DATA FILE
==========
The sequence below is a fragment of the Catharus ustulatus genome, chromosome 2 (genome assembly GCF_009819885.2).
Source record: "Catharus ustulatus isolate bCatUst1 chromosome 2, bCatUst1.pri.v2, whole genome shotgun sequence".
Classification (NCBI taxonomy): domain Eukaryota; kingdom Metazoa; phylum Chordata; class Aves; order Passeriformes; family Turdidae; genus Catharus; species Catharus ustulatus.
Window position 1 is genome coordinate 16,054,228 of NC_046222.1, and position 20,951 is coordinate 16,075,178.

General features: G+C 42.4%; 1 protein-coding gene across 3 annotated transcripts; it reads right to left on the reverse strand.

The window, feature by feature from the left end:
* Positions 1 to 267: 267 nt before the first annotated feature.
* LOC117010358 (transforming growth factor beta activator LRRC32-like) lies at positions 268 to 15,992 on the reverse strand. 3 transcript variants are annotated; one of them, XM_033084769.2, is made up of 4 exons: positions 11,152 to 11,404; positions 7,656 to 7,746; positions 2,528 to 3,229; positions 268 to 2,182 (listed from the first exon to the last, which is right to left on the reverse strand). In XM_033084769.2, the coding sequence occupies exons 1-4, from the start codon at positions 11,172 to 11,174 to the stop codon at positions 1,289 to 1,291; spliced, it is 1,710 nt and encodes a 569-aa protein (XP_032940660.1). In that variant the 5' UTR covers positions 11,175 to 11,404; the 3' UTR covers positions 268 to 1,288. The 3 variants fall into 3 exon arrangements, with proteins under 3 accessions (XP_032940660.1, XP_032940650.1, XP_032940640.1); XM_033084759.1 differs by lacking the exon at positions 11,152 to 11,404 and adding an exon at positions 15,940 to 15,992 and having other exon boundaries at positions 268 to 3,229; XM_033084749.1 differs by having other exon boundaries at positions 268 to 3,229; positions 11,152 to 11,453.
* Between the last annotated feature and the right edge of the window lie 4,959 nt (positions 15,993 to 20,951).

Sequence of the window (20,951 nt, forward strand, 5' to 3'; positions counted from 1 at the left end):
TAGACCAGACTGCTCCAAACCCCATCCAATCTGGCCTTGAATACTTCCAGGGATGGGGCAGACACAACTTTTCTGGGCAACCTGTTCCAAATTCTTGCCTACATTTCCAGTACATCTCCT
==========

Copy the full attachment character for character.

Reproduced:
The sequence below is a fragment of the Catharus ustulatus genome, chromosome 2 (genome assembly GCF_009819885.2).
Source record: "Catharus ustulatus isolate bCatUst1 chromosome 2, bCatUst1.pri.v2, whole genome shotgun sequence".
Classification (NCBI taxonomy): domain Eukaryota; kingdom Metazoa; phylum Chordata; class Aves; order Passeriformes; family Turdidae; genus Catharus; species Catharus ustulatus.
Window position 1 is genome coordinate 16,054,228 of NC_046222.1, and position 20,951 is coordinate 16,075,178.

General features: G+C 42.4%; 1 protein-coding gene across 3 annotated transcripts; it reads right to left on the reverse strand.

The window, feature by feature from the left end:
* Positions 1 to 267: 267 nt before the first annotated feature.
* LOC117010358 (transforming growth factor beta activator LRRC32-like) lies at positions 268 to 15,992 on the reverse strand. 3 transcript variants are annotated; one of them, XM_033084769.2, is made up of 4 exons: positions 11,152 to 11,404; positions 7,656 to 7,746; positions 2,528 to 3,229; positions 268 to 2,182 (listed from the first exon to the last, which is right to left on the reverse strand). In XM_033084769.2, the coding sequence occupies exons 1-4, from the start codon at positions 11,172 to 11,174 to the stop codon at positions 1,289 to 1,291; spliced, it is 1,710 nt and encodes a 569-aa protein (XP_032940660.1). In that variant the 5' UTR covers positions 11,175 to 11,404; the 3' UTR covers positions 268 to 1,288. The 3 variants fall into 3 exon arrangements, with proteins under 3 accessions (XP_032940660.1, XP_032940650.1, XP_032940640.1); XM_033084759.1 differs by lacking the exon at positions 11,152 to 11,404 and adding an exon at positions 15,940 to 15,992 and having other exon boundaries at positions 268 to 3,229; XM_033084749.1 differs by having other exon boundaries at positions 268 to 3,229; positions 11,152 to 11,453.
* Between the last annotated feature and the right edge of the window lie 4,959 nt (positions 15,993 to 20,951).

Sequence of the window (20,951 nt, forward strand, 5' to 3'; positions counted from 1 at the left end):
TAGACCAGACTGCTCCAAACCCCATCCAATCTGGCCTTGAATACTTCCAGGGATGGGGCAGACACAACTTTTCTGGGCAACCTGTTCCAAATTCTTGCCTACATTTCCAGTACATCTCCT